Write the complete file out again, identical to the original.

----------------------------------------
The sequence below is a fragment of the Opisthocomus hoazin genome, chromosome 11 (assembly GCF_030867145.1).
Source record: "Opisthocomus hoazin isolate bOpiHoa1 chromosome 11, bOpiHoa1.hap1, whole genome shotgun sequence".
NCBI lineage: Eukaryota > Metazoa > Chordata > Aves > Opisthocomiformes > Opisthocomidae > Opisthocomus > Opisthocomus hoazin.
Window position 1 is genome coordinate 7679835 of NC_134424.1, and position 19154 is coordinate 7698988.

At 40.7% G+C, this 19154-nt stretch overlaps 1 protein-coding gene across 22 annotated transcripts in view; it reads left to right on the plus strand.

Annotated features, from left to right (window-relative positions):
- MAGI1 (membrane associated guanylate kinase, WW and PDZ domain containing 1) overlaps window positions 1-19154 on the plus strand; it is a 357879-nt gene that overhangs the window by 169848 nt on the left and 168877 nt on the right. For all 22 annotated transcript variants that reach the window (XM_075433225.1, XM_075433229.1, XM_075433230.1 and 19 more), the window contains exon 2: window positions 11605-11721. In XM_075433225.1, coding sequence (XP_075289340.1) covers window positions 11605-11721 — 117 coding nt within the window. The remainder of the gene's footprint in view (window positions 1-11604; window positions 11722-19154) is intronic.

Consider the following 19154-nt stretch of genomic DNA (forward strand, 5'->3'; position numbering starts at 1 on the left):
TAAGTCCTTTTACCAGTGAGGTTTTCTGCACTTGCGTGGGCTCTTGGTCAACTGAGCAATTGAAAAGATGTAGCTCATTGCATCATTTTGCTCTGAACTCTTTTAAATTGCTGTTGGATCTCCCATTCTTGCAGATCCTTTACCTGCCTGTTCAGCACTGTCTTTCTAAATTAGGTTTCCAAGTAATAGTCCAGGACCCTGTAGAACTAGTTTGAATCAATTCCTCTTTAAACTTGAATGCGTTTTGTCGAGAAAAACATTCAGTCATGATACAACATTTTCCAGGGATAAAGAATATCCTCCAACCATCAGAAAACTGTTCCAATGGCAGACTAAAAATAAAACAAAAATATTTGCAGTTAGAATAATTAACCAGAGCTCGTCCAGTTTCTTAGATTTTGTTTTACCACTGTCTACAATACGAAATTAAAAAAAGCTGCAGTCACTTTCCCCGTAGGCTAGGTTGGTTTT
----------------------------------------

The sequence below is a fragment of the Opisthocomus hoazin genome, chromosome 11 (assembly GCF_030867145.1).
Source record: "Opisthocomus hoazin isolate bOpiHoa1 chromosome 11, bOpiHoa1.hap1, whole genome shotgun sequence".
NCBI lineage: Eukaryota > Metazoa > Chordata > Aves > Opisthocomiformes > Opisthocomidae > Opisthocomus > Opisthocomus hoazin.
Window position 1 is genome coordinate 7679835 of NC_134424.1, and position 19154 is coordinate 7698988.

At 40.7% G+C, this 19154-nt stretch overlaps 1 protein-coding gene across 22 annotated transcripts in view; it reads left to right on the plus strand.

Annotated features, from left to right (window-relative positions):
- MAGI1 (membrane associated guanylate kinase, WW and PDZ domain containing 1) overlaps window positions 1-19154 on the plus strand; it is a 357879-nt gene that overhangs the window by 169848 nt on the left and 168877 nt on the right. For all 22 annotated transcript variants that reach the window (XM_075433225.1, XM_075433229.1, XM_075433230.1 and 19 more), the window contains exon 2: window positions 11605-11721. In XM_075433225.1, coding sequence (XP_075289340.1) covers window positions 11605-11721 — 117 coding nt within the window. The remainder of the gene's footprint in view (window positions 1-11604; window positions 11722-19154) is intronic.

Consider the following 19154-nt stretch of genomic DNA (forward strand, 5'->3'; position numbering starts at 1 on the left):
TAAGTCCTTTTACCAGTGAGGTTTTCTGCACTTGCGTGGGCTCTTGGTCAACTGAGCAATTGAAAAGATGTAGCTCATTGCATCATTTTGCTCTGAACTCTTTTAAATTGCTGTTGGATCTCCCATTCTTGCAGATCCTTTACCTGCCTGTTCAGCACTGTCTTTCTAAATTAGGTTTCCAAGTAATAGTCCAGGACCCTGTAGAACTAGTTTGAATCAATTCCTCTTTAAACTTGAATGCGTTTTGTCGAGAAAAACATTCAGTCATGATACAACATTTTCCAGGGATAAAGAATATCCTCCAACCATCAGAAAACTGTTCCAATGGCAGACTAAAAATAAAACAAAAATATTTGCAGTTAGAATAATTAACCAGAGCTCGTCCAGTTTCTTAGATTTTGTTTTACCACTGTCTACAATACGAAATTAAAAAAAGCTGCAGTCACTTTCCCCGTAGGCTAGGTTGGTTTT